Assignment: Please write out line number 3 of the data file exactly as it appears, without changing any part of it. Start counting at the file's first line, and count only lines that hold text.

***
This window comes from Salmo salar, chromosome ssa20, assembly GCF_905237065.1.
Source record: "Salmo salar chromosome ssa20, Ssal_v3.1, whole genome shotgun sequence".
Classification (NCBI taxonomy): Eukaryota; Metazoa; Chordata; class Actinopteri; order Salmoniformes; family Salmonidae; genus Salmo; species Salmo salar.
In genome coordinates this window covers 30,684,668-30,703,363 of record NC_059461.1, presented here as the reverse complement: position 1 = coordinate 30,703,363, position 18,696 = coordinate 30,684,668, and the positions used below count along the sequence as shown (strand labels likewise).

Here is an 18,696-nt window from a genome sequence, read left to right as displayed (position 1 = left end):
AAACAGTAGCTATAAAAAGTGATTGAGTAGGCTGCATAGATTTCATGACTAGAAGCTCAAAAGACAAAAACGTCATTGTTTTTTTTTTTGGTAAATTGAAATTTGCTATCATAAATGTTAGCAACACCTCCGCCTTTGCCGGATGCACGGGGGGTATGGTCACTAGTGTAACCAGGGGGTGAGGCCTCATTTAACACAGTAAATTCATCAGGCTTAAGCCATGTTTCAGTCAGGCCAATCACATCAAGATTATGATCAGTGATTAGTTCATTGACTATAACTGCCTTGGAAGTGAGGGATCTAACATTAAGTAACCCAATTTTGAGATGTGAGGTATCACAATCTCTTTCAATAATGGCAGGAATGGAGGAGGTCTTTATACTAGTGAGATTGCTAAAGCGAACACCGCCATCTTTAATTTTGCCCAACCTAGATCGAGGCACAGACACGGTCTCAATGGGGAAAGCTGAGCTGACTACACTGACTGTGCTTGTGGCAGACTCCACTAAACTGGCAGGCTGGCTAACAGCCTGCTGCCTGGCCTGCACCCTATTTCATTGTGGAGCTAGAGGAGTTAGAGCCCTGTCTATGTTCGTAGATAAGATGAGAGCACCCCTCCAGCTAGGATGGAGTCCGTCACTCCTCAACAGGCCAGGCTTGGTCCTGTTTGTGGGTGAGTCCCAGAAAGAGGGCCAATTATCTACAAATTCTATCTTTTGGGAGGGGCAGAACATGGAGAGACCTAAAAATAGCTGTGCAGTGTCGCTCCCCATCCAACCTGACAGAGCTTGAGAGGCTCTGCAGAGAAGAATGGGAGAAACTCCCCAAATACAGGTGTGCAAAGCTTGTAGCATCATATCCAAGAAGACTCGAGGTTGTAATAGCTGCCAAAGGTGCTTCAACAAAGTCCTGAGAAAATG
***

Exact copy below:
Classification (NCBI taxonomy): Eukaryota; Metazoa; Chordata; class Actinopteri; order Salmoniformes; family Salmonidae; genus Salmo; species Salmo salar.